Therefore, the lower leptin levels of LC indicates the potential improvement (because with leptin as well, more is not necessarily better).

2. Everybody knows that the adaptation to LC takes some time. In cyclists, the performance was normal after 4 weeks (where before it was impaired), so all those 1-meal, 1-day, 3-day, 1-week and even 2-week study is fundamentally flawed and ultimately useless. Studies on LC need to be at least 4 weeks, and 3 months or 6 months would be a lot better to assess the adaptation processes that LC triggers.

@James Krieger:
The appetite-suppression does not stem from ketosis, but from low carb. Carbs seem to inhibit the leptin receptors in the brain, similar to the insulin receptors in other cells.

LC is the opposite of starvation. That's why people eat less. The brain knows everythings ok. On a too-high-carb-diet, the leptin receptors don't work and because the insulin triggers fat accumulation, which means the energy you just ate gets stored and is not usable. Both contribute to the brain thinking the body is starving; largely because it does not get the leptin. The body is not starving, but the brain thinks it is. This results in more hunger, decreased desire of energy expenditure to save the calories the body is seemingly missing.
Now, during the first few weeks there is a problem, because the body can't get enough energy from FFAs yet, because there are not enough enzymes (and there are other theories for this bump in energy during the first few weeks). But after a few weeks things improve. You don't need to eat so much anymore, because the body can access it's fat depot and knows that it has access to enough energy and therefore you don't feel this constant urge to eat.

Now, after severe fat loss one would expect appetite and food intake to increase, but not because of some further adaptation, but because the adipocytes will no longer product that much leptin, because they are smaller. That might be one of the reasons for the plateaus, although studies which show them or even slight weight gain after ~ 6 months, use the atkins diet, which results in increasing carbs over time. I don't know of any long term study on lc, where people stayed on let's say <= 50g carbs/day. But there are other factors that could explain plateaus and even slight weight gain besides the increased carb content of atkins after some time, like increased water retention and muscle mass because of regular exercise. But I don't know any serious study which looked at that or at aerobic performance for more than 4 weeks, unfortunately.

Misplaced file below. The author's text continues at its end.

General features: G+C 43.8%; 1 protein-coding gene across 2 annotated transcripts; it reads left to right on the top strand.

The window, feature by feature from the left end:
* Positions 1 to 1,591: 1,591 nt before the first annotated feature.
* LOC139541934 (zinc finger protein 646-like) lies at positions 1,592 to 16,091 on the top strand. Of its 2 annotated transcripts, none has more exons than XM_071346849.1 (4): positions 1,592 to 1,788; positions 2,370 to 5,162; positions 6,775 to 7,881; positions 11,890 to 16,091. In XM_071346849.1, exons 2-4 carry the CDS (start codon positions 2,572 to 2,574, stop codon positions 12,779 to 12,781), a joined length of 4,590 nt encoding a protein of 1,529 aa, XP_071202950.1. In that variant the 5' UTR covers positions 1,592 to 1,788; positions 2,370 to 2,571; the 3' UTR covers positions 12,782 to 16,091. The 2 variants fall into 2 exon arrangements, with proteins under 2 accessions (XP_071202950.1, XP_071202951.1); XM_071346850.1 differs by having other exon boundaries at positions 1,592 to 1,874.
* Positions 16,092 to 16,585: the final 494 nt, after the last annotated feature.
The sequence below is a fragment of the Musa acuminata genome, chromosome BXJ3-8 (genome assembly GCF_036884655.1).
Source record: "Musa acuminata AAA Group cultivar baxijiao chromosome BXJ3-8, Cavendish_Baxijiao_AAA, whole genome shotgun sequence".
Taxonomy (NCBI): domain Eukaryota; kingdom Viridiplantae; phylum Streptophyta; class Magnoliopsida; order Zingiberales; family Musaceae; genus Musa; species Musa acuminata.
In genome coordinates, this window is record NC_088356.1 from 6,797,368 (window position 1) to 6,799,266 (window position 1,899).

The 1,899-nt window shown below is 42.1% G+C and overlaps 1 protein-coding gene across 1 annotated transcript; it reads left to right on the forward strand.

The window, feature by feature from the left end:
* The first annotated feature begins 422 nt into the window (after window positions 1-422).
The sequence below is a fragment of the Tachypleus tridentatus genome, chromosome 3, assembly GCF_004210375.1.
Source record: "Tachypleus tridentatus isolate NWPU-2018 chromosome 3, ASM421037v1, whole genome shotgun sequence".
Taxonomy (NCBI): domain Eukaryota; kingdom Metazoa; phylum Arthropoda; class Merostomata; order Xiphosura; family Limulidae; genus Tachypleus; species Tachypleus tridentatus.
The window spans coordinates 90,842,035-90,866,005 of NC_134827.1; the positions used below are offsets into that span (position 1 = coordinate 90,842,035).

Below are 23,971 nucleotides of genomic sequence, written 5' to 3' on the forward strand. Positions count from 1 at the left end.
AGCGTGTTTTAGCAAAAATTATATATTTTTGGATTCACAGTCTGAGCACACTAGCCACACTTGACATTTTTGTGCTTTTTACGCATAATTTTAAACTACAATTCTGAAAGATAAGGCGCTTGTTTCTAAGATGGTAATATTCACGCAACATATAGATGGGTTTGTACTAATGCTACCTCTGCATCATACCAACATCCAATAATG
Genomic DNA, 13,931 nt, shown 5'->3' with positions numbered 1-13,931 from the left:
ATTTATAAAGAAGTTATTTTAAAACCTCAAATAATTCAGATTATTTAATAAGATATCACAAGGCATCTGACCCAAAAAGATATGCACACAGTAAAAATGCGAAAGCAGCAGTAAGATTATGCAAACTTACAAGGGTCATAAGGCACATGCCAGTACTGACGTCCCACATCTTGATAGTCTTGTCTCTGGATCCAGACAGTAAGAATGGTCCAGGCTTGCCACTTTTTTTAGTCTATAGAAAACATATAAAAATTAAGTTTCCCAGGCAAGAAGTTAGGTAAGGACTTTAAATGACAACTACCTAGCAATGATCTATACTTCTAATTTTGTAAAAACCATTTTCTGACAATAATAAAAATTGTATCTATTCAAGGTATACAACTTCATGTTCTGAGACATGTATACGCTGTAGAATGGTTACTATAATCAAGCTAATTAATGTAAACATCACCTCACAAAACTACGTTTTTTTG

It would be interesting to see if the improved ability to burn fat will even more than compensate the decrease of energy from the missing carbs (although in LC as well, glucose is created through gluconeogenesis, so glycogen stores might not be necessarily empty) after longer periods of adaptation for specific exercises (like running or cycling).Two things should be pointed out:

Evelyn aka CarbSane said...

Welcome Torben,

WOW, this post is almost 2 years old, and my how much I've learned since.

I have researched IR quite extensively, and in diet induced IR in humans, I've yet to see the defect occur at the insulin receptors. This notion that insulin spikes -> chronic hyperinsulinemia -> loss of receptor sensitivity is simply not supported by any of the evidence.

Leptin seems a far trickier "animal" in this regard. But just recently we were discussing a rat study (it's in comments of The Men Who Made Us Fat) where some rats who were fed a 60% fructose diet for six months exhibited leptin resistance when later transitioned to a high fat diet and gained more weight v. controls. They were not any fatter after 6 mos on 60% fructose however, so it's hard to blame LR for what happened next when it had no effect on them with their extreme habitual diet.

When I compare LC to starvation it is in the sense that the metabolic processes that are upregulated are the same (gluconeogenesis, for example) as in starvation. I'm not so sure the brain thinks all is hunky dory in the long run.